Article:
A recent study has shown that some one in five (19 per cent) Facebook users exaggerate their posts to make their lives seem more exciting. Over one third (38 per cent) worry about being tagged in unflattering photos and one quarter feel a sense of social anxiety when not invited to parties.
Commenting on the findings, Paul Shelter, CEO of Digital Proximates Ltd, said: “What we are seeing is people carefully curating their Facebook pages to present a façade that isn’t quite real. In general this is quite benign – and we are all guilty of it to a degree – but there is the potential for something slightly more sinister here. How much can you really know about someone online?
“The challenge that people face is being able to make an interaction that’s genuine. Many people are looking for something beyond the traditional social media channels. Social discovery apps are the virtual bridge between online and reality, offering the opportunity to develop relationships in the real world.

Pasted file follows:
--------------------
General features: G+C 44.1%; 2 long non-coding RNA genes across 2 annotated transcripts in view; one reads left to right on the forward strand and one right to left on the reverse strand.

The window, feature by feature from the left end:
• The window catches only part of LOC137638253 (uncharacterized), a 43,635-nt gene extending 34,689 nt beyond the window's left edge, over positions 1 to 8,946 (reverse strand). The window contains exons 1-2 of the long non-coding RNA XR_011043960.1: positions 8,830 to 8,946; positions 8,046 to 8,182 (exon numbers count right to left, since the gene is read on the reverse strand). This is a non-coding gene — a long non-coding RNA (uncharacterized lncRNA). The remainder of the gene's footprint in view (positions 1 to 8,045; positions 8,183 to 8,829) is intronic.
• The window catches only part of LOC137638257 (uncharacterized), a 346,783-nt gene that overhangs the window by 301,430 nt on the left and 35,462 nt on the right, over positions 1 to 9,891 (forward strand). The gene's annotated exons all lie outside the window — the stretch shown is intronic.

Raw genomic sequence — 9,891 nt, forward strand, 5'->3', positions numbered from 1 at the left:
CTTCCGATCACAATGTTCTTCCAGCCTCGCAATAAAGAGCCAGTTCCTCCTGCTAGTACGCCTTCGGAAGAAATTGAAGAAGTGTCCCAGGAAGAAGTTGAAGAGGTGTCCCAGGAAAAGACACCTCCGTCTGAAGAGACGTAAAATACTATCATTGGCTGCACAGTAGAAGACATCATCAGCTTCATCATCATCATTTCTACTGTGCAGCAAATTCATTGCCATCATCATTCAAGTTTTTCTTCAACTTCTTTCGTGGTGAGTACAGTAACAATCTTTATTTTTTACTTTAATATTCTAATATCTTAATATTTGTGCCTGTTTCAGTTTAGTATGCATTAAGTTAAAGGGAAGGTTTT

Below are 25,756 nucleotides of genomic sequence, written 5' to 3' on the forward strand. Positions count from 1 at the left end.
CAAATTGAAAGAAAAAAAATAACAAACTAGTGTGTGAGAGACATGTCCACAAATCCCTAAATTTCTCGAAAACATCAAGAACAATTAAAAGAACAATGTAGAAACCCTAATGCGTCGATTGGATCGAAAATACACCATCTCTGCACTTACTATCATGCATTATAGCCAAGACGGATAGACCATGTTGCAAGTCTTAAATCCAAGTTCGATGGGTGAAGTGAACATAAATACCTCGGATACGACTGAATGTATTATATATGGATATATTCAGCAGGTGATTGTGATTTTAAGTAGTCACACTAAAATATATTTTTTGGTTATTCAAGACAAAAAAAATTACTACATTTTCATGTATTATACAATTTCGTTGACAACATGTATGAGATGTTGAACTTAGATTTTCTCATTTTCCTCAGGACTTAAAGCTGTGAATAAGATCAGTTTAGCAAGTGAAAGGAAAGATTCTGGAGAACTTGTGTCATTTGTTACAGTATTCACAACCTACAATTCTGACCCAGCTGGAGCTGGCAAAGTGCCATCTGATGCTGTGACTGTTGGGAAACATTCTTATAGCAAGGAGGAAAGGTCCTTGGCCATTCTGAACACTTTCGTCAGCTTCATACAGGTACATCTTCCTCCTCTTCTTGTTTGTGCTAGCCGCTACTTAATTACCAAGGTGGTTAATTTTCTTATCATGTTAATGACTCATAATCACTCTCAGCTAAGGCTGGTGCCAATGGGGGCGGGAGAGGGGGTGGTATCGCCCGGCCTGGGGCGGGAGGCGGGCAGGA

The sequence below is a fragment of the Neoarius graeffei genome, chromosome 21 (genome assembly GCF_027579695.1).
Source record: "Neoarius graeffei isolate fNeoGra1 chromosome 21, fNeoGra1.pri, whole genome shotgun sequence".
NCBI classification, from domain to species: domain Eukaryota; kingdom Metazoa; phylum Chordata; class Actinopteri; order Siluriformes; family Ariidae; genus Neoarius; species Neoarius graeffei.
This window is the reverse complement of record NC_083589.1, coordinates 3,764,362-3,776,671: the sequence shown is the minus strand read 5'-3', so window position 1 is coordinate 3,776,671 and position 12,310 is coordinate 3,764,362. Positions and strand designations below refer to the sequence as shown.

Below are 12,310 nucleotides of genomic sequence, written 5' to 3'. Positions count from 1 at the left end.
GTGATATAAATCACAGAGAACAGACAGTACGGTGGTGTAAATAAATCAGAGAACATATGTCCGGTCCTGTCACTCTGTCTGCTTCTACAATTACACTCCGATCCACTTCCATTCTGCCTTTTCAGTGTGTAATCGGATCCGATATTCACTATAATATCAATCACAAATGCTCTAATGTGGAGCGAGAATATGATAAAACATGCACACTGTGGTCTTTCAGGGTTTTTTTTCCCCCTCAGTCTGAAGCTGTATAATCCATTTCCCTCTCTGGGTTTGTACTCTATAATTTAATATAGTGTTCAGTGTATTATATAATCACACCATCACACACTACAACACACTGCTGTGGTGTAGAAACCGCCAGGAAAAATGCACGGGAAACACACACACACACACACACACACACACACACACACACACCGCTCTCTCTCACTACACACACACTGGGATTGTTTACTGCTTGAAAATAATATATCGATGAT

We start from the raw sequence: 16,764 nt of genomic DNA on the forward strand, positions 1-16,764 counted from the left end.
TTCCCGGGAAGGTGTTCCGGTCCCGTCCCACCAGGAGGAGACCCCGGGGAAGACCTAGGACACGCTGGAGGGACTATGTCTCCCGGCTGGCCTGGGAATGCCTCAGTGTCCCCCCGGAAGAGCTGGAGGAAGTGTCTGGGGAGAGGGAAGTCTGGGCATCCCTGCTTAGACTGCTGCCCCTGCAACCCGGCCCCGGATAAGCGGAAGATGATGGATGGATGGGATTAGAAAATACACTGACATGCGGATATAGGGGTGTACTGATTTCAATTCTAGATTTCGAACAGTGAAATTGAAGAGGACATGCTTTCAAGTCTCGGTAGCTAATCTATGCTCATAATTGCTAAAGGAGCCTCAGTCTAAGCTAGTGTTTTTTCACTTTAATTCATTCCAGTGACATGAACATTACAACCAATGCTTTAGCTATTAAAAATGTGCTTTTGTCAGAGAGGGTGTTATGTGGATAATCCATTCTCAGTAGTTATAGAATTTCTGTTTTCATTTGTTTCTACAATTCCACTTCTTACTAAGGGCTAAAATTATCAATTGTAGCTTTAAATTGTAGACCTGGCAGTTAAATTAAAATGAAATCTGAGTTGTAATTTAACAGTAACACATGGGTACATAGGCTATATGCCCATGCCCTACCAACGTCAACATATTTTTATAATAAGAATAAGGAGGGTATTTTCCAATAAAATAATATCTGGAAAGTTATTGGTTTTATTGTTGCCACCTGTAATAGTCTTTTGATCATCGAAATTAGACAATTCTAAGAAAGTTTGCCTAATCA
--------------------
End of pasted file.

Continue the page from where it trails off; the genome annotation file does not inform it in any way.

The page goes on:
“Social discovery apps don’t provide users with the opportunity to endlessly fabricate ‘interesting’ lives for themselves. It’s not in itself about how many friends you have, which parties you go to or the exotic locations you holiday in. Rather, they solely rely upon users and what they have to say for themselves. In that sense, it’s often a more honest interaction.”
The process of social discovery essentially takes social media interactions one-step further by allowing individuals to search for others around them and enable them to connect through similar interests and ideas.
In today’s environment where consumers are continually looking to develop their knowledge, try new experiences and feed their interests, it is social discovery that is emerging as the ever-growing platform that is making the new findings around us easier to discover. Allowing people to shed their vanity and search for the connections that genuinely interest them.